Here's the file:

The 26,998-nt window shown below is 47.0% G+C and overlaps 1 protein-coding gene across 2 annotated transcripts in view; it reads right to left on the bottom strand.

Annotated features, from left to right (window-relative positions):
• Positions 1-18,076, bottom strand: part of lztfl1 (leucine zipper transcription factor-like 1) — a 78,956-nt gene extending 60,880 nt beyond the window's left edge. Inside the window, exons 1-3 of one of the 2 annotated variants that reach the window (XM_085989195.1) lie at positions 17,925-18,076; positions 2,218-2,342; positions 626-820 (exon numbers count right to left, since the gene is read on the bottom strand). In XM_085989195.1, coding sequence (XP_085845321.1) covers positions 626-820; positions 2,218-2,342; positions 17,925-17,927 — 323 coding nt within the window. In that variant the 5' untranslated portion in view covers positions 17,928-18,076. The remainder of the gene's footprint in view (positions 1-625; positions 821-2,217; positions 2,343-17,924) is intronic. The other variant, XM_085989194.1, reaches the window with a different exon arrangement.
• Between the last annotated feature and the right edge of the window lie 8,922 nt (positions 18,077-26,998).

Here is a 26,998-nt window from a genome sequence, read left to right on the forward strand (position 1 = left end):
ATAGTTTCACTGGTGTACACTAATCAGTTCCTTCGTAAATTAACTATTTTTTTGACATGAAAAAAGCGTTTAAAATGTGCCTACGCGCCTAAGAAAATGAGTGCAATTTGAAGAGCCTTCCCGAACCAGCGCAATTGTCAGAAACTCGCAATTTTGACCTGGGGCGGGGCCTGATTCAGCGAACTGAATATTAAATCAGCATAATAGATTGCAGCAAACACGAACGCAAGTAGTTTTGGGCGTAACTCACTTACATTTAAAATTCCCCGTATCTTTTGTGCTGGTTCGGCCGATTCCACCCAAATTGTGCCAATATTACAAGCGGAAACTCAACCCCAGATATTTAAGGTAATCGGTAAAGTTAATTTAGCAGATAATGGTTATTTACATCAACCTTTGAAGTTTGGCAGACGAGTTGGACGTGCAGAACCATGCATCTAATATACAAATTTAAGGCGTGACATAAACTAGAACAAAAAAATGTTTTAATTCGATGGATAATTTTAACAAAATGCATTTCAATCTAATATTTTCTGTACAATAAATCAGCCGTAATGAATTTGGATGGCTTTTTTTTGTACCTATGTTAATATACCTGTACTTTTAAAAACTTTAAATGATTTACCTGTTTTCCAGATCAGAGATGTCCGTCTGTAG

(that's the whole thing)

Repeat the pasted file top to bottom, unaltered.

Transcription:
The 26,998-nt window shown below is 47.0% G+C and overlaps 1 protein-coding gene across 2 annotated transcripts in view; it reads right to left on the bottom strand.

Annotated features, from left to right (window-relative positions):
• Positions 1-18,076, bottom strand: part of lztfl1 (leucine zipper transcription factor-like 1) — a 78,956-nt gene extending 60,880 nt beyond the window's left edge. Inside the window, exons 1-3 of one of the 2 annotated variants that reach the window (XM_085989195.1) lie at positions 17,925-18,076; positions 2,218-2,342; positions 626-820 (exon numbers count right to left, since the gene is read on the bottom strand). In XM_085989195.1, coding sequence (XP_085845321.1) covers positions 626-820; positions 2,218-2,342; positions 17,925-17,927 — 323 coding nt within the window. In that variant the 5' untranslated portion in view covers positions 17,928-18,076. The remainder of the gene's footprint in view (positions 1-625; positions 821-2,217; positions 2,343-17,924) is intronic. The other variant, XM_085989194.1, reaches the window with a different exon arrangement.
• Between the last annotated feature and the right edge of the window lie 8,922 nt (positions 18,077-26,998).

Here is a 26,998-nt window from a genome sequence, read left to right on the forward strand (position 1 = left end):
ATAGTTTCACTGGTGTACACTAATCAGTTCCTTCGTAAATTAACTATTTTTTTGACATGAAAAAAGCGTTTAAAATGTGCCTACGCGCCTAAGAAAATGAGTGCAATTTGAAGAGCCTTCCCGAACCAGCGCAATTGTCAGAAACTCGCAATTTTGACCTGGGGCGGGGCCTGATTCAGCGAACTGAATATTAAATCAGCATAATAGATTGCAGCAAACACGAACGCAAGTAGTTTTGGGCGTAACTCACTTACATTTAAAATTCCCCGTATCTTTTGTGCTGGTTCGGCCGATTCCACCCAAATTGTGCCAATATTACAAGCGGAAACTCAACCCCAGATATTTAAGGTAATCGGTAAAGTTAATTTAGCAGATAATGGTTATTTACATCAACCTTTGAAGTTTGGCAGACGAGTTGGACGTGCAGAACCATGCATCTAATATACAAATTTAAGGCGTGACATAAACTAGAACAAAAAAATGTTTTAATTCGATGGATAATTTTAACAAAATGCATTTCAATCTAATATTTTCTGTACAATAAATCAGCCGTAATGAATTTGGATGGCTTTTTTTTGTACCTATGTTAATATACCTGTACTTTTAAAAACTTTAAATGATTTACCTGTTTTCCAGATCAGAGATGTCCGTCTGTAG